Colorado Kaiser workers authorize nationwide strike affecting more than 80,000 employees

Kaiser Permanente workers in Colorado have voted to empower their bargaining team to call a nationwide strike in early October that would affect more than 80,000 employees at Kaiser facilities, according to the union that represents them.

The Service Employees International Union Local 105 — which represents more than 7,000 healthcare and property service workers in Colorado — said Sept. 12 that its members voted in the last three weeks to authorize the strike.

Thousands of Kaiser Permanente Colorado workers turned out to vote, with 62 percent casting a ballot and 96 percent of those voting in favor of authorizing a strike, according to the union. The vote does not mean a strike will take place. However, union leaders have the authority to issue a formal strike notice if they so choose. 

"Kaiser workers in Colorado are prepared to do what it takes to get Kaiser back on track as the healthcare provider that helps patients, employees and communities thrive," Patricia Johnson-Gibson, a healthcare vice president at SEIU Local 105 in Denver, said in a news release. "Kaiser has strayed too far from its mission — instead of prioritizing quality patient care and the workers who help provide it, they have shifted their focus to maximizing profits for their executives. We hope this strike vote sends a message to Kaiser that workers are willing to do whatever it takes to advocate for our patients and our families."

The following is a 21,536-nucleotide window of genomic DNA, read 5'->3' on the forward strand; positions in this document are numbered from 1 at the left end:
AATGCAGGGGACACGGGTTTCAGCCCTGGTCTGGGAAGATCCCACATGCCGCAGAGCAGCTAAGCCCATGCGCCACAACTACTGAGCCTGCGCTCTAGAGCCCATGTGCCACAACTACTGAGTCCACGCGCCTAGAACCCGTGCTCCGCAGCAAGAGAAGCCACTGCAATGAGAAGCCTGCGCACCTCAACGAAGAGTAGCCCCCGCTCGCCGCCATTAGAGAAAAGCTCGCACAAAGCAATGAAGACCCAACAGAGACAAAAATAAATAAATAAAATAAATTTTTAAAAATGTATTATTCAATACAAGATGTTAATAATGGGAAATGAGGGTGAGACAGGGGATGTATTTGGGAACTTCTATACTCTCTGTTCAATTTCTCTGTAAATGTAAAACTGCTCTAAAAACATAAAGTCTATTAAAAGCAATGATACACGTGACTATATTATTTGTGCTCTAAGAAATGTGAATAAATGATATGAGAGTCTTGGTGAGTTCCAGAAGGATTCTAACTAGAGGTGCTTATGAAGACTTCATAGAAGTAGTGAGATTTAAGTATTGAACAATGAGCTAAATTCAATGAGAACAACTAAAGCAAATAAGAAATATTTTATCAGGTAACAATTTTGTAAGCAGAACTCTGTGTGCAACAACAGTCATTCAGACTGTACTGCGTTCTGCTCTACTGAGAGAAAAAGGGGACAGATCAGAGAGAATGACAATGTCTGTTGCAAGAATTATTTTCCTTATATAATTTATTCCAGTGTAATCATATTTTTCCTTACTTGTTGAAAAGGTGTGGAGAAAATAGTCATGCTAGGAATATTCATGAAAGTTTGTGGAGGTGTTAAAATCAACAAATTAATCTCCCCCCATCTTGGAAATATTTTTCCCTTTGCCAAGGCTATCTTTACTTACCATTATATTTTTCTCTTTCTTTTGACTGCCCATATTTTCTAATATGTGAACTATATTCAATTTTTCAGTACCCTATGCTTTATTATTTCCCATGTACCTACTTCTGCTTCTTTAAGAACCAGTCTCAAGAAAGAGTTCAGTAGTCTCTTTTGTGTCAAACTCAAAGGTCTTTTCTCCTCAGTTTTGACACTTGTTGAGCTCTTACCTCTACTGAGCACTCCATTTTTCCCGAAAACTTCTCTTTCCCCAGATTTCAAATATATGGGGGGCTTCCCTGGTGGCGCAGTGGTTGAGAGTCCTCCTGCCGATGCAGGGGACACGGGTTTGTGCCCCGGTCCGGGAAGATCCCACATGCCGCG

The voting in Colorado comes as more than 80.000 Kaiser workers nationwide consider whether to empower their bargaining team to call an October strike. If a nationwide strike is called, it would be the country's largest since 1997, according to SEIU Local 105. The strike would affect more than 80,000 Kaiser workers in California, Oregon, Washington, Colorado, Maryland, Virginia and the District of Columbia. 

Kaiser Permanente Colorado said Kaiser and SEIU Local 105 have been joining forces to reach a labor deal that is mutually beneficial as part of the national bargaining with the Coalition of Kaiser Permanente Unions that started in April.

But union leaders unfortunately are using the strike threat "to divide employees and mischaracterize Kaiser Permanente's position," the Kaiser released stated The strike authorization vote "reflects obviously misleading ballot questions used by the union," Kaiser claims.

The health system presented an offer to union leadership "that would provide annual pay increases that would keep our employees compensated competitively and maintain excellent benefits," its news release states.


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